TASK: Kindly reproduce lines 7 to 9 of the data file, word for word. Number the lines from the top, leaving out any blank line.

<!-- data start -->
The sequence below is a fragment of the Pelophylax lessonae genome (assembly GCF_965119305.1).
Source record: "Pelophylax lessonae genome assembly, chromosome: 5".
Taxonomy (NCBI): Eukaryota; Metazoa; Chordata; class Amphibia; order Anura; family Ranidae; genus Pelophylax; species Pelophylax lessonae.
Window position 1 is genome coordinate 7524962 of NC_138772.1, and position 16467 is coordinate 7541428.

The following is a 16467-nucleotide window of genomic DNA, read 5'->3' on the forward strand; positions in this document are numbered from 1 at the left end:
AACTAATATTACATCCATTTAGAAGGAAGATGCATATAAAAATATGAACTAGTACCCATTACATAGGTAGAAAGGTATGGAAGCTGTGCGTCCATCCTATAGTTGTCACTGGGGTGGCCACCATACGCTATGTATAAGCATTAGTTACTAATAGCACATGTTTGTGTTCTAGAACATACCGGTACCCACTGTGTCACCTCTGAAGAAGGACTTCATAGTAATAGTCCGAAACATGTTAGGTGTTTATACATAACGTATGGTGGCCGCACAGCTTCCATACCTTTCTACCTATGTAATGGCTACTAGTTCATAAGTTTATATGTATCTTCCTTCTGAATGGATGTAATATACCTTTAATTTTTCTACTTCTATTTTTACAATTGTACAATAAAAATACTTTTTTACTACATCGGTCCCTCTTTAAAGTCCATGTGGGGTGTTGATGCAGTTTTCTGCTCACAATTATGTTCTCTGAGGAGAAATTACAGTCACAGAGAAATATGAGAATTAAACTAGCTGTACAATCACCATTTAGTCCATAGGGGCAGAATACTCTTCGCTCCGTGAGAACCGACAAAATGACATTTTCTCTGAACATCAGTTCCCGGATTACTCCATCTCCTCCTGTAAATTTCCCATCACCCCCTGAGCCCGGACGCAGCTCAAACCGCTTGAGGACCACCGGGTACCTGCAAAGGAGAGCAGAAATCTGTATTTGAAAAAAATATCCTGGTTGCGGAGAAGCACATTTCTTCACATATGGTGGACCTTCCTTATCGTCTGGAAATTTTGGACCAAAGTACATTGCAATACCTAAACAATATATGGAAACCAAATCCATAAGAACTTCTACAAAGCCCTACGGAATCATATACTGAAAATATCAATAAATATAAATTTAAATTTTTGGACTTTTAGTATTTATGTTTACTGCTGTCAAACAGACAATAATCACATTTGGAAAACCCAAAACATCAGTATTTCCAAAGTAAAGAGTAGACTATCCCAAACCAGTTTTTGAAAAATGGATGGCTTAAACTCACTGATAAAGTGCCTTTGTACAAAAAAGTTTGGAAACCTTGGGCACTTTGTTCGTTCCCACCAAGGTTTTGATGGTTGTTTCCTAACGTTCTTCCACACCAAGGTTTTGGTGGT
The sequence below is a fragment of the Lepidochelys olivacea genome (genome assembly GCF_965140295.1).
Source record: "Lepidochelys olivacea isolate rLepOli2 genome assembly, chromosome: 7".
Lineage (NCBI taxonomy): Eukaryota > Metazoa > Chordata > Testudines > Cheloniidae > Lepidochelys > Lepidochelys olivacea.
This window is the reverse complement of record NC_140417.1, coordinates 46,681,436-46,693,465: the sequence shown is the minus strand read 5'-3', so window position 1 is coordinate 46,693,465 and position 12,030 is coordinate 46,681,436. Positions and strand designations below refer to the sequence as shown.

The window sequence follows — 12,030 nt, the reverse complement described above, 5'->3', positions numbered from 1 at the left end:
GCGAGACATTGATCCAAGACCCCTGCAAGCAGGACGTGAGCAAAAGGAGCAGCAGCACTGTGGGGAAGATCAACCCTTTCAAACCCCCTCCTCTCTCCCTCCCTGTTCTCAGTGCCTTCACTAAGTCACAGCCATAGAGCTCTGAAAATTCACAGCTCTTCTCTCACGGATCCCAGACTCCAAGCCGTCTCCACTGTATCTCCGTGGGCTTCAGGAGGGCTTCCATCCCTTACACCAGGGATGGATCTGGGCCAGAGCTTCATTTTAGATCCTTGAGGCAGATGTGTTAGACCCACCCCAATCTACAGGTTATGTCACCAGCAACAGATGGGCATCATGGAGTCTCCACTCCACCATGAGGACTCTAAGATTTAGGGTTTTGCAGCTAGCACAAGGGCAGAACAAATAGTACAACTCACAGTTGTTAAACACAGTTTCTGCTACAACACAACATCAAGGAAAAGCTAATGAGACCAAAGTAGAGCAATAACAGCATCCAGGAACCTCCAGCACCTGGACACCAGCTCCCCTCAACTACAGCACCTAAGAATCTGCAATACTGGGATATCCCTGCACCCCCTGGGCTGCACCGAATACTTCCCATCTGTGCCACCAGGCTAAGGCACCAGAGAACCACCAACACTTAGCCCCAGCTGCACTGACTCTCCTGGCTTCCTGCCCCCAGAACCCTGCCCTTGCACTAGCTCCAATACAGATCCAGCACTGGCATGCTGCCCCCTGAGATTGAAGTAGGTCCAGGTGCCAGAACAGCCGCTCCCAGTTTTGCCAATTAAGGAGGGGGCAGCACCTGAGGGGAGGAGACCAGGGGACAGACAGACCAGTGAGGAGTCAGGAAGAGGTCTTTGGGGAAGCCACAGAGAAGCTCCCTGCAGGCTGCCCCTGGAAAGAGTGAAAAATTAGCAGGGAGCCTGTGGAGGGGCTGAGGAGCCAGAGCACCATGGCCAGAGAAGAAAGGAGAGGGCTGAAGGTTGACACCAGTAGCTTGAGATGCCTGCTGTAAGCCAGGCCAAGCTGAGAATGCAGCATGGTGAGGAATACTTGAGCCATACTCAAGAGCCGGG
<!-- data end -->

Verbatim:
The sequence below is a fragment of the Lepidochelys olivacea genome (genome assembly GCF_965140295.1).
Source record: "Lepidochelys olivacea isolate rLepOli2 genome assembly, chromosome: 7".
Lineage (NCBI taxonomy): Eukaryota > Metazoa > Chordata > Testudines > Cheloniidae > Lepidochelys > Lepidochelys olivacea.